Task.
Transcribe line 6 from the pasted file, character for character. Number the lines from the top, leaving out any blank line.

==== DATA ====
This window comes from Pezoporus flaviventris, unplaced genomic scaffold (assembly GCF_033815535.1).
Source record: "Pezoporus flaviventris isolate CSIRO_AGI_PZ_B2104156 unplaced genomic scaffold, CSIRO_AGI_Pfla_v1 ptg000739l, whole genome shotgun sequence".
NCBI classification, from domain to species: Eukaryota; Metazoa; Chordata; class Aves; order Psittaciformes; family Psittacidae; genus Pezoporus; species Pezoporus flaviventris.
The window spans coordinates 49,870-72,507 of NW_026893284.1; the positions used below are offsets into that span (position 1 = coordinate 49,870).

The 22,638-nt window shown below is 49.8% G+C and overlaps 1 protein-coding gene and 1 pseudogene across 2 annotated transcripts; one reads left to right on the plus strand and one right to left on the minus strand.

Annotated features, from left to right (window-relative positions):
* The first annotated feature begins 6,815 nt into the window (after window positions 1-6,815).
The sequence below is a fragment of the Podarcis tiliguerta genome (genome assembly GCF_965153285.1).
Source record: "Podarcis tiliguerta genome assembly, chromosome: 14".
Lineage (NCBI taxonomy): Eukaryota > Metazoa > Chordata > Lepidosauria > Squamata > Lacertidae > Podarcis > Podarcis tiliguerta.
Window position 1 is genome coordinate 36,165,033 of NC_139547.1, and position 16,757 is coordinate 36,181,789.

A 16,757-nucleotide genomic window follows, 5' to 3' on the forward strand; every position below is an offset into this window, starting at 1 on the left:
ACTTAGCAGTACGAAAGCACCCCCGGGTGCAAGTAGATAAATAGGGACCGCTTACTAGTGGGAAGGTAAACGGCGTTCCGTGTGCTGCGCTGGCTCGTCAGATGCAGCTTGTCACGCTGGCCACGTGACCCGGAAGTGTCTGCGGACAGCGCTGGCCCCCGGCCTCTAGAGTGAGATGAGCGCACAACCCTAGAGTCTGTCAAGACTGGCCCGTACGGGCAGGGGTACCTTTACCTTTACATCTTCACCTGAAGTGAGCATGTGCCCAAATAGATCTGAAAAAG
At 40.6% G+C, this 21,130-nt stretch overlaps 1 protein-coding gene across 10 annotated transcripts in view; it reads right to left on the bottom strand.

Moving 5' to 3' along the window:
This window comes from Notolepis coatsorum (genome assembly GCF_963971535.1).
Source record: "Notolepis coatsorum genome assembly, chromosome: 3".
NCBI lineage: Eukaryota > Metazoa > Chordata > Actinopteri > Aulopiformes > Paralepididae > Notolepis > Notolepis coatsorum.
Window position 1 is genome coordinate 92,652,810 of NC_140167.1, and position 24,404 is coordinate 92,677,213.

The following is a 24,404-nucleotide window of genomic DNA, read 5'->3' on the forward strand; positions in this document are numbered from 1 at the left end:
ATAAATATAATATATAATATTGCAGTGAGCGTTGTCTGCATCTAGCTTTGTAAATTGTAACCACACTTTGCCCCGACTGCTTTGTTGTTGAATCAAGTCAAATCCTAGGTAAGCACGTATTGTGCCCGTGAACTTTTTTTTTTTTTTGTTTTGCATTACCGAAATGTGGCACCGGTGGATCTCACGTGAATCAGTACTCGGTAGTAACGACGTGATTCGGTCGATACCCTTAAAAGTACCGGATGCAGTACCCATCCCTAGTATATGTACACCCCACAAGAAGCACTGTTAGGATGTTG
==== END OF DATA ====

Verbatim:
Annotated features, from left to right (window-relative positions):